NEW YORK — THE TWO GENTLEMEN OF VERONA Produced by the New York Shakespeare Festival at the Delacorte Theater in Central Park.
ON the Shakespeare scene, it's getting to the point where a director can surprise the audience by not switching the setting of a play to some place and time never dreamed of by the Bard himself.
Such restraint is sometimes shown at the New York Shakespeare Festival (NYSF), which is capable of a straight-on production now and then. But plenty of space-warps happen there, too, as directors look for new ways to juice up classic works for contemporary theatergoers. Sometimes the results are stimulating. Other times they're tricky and tacky - as in ``The Merry Wives of Windsor'' earlier this summer, which was set in Windsor, Ontario, during the gold-rush days.
Perhaps in repentance for that pointless maneuver, the NYSF is now presenting ``The Two Gentlemen of Verona'' with the trusty old settings - Verona, Milan, a forest near Mantua - specified by the text. Still, this is not the Italy of Shakespeare's day, as the scenery proclaims even before the first act. Dominating the stage is a huge advertising poster for the perfume called Obsession, featuring a naked waif stretched out on a sofa. Clearly this is a post-modern version of Shakespeare's light comedy, decking out its traditional locations with untraditional trappings.
To be fair, the Calvin Klein ad is not entirely gratuitous. Like many Shakespeare plays, this one has a romantic obsession among its themes; and its cross-dressing humor - also a Shakespeare commonplace - has a modern-day echo in the androgyny of the poster model.
The ad's nudity also announces the friskiness about to unfold, which begins with several men flinging off their clothes and jumping into an onstage swimming hole. This is unusual for the outdoor Delacorte Theater in Central Park, which usually stays within PG bounds. Still, it has precedents in respectable works, recalling the frolicsome swimming scene in the movie ``A Room With a View'' as well as the Thomas Eakins painting reproduced in the program for this production.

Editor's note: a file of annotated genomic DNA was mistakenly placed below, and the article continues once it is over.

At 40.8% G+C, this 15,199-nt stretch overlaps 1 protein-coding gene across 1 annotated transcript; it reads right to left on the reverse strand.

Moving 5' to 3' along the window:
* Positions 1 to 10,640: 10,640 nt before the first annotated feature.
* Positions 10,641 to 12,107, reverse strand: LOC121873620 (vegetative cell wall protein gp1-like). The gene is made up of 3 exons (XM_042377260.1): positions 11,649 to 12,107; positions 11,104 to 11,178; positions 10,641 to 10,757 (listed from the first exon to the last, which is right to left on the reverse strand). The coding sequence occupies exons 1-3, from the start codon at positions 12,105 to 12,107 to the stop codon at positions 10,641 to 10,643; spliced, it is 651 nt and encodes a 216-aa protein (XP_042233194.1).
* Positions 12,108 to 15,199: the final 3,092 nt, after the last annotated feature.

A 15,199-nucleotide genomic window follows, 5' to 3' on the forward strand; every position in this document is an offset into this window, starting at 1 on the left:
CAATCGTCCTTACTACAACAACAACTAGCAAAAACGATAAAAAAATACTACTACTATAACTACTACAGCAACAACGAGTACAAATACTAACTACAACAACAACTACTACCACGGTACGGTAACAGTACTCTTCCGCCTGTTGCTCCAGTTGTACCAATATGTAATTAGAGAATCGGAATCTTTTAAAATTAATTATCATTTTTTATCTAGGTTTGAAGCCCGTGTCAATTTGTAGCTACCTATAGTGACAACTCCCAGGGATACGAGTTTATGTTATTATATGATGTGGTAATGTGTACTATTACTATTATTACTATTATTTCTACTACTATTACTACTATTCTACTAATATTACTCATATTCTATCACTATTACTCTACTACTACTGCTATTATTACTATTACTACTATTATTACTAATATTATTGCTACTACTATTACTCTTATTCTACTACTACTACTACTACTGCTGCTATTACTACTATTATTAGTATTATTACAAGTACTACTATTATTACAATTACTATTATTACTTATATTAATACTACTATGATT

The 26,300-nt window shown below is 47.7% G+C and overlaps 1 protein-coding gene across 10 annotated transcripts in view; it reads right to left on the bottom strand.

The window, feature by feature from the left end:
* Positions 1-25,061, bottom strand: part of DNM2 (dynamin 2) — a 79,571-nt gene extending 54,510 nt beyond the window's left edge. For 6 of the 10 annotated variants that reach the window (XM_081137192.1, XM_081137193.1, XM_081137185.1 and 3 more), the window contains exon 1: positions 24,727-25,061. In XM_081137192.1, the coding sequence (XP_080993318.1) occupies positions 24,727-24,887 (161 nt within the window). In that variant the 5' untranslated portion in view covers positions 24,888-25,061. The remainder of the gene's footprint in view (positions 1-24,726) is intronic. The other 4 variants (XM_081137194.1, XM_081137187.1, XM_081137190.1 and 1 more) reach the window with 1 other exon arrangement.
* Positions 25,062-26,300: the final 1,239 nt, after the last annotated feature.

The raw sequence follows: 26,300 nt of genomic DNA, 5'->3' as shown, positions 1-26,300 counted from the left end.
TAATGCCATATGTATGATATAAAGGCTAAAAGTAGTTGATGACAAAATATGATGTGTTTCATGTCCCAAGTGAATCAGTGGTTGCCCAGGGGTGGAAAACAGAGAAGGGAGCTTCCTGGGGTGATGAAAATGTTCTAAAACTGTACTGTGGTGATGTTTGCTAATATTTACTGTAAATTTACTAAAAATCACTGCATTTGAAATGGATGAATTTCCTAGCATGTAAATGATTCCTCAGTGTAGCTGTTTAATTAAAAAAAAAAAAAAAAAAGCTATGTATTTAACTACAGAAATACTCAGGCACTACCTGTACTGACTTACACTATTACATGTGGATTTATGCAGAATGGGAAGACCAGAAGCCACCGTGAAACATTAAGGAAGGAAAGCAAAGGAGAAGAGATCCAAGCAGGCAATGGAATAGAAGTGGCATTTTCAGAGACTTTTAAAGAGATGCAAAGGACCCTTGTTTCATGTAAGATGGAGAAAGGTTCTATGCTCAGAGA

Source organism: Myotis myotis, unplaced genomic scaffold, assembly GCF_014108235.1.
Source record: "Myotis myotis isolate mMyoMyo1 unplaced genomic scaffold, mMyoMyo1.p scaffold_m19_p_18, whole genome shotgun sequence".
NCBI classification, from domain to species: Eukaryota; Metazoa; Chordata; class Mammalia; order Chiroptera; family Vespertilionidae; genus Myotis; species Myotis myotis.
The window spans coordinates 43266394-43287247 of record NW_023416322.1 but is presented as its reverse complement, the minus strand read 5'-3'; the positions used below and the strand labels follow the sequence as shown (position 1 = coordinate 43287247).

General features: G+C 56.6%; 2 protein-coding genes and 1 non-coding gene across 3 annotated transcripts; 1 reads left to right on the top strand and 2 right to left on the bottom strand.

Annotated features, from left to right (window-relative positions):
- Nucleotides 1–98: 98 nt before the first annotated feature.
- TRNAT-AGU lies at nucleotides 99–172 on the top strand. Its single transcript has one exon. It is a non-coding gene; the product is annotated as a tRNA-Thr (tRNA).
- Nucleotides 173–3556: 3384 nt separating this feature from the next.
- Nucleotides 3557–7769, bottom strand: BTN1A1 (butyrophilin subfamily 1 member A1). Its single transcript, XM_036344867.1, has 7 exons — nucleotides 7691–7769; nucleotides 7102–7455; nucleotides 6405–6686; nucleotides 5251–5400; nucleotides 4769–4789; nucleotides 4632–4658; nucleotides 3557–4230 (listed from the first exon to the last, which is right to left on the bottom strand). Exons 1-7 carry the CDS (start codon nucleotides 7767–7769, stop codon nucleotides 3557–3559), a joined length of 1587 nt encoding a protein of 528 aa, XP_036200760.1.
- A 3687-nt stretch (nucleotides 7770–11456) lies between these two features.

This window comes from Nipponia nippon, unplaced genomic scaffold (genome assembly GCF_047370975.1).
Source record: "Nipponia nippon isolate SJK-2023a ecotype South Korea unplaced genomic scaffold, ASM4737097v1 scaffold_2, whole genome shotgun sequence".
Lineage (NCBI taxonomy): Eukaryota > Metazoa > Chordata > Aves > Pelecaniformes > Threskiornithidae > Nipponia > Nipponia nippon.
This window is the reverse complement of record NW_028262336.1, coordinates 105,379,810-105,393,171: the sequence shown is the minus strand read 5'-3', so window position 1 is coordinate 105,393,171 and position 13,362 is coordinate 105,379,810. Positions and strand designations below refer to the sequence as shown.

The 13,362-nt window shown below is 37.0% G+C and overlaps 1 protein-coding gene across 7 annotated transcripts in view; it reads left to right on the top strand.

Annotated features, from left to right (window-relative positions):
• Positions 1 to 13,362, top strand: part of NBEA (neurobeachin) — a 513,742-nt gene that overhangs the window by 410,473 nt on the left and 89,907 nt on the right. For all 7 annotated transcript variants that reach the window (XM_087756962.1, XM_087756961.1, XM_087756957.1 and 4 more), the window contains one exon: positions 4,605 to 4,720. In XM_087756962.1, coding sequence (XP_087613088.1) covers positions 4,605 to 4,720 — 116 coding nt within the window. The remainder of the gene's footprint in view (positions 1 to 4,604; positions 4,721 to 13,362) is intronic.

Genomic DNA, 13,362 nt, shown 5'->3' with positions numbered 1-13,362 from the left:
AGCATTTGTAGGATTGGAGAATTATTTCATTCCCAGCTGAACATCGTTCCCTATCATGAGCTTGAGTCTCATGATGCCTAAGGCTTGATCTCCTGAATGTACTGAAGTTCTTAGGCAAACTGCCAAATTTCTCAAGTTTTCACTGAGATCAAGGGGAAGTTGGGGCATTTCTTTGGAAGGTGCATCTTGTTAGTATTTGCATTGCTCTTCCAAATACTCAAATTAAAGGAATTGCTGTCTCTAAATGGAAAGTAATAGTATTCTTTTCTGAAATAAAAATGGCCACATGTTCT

The remainder of the evening is intermittently successful as director Adrian Hall springs other surprises meant to illuminate or energize the text. The most amusing touch - built into the play, but carried off so well that it feels fresh - is a sweet-faced performance by a shaggy dog named Bugsy, who figures in some of the comedy's more diverting moments. He upstages everyone in sight and everyone accepts this with grace and good humor.
LESS useful are such devices as a gramophone that blares music to punctuate the plot - the overture to Verdi's opera ``La Forza del Destino'' is a favorite - and a motorcycle that spins noisily into view a couple of times. By contrast, the vision of a sailboat coursing smoothly (if inexplicably) through the distant wilds of Central Park is downright magical.
The cast seems in tune with Hall's notions and gimmicks in the first half of the evening, but most performers appear more interested in their own clever contributions than in tight ensemble work. This takes its toll after intermission, when the production's momentum slacks off.
The strongest single impression is made by Peter J. Gerety, who plays the servant Launce as a Bobcat Goldthwaite clone. Robert Dorfman brings a touch of old-time vaudeville to Speed, the other foolish servant. Malcolm Gets and Joel de la Fuente are fine as the title characters, and Nance Williamson and Lisa Gay Hamilton are better as their respective lovers. Eugene Lee designed the expressive scenery.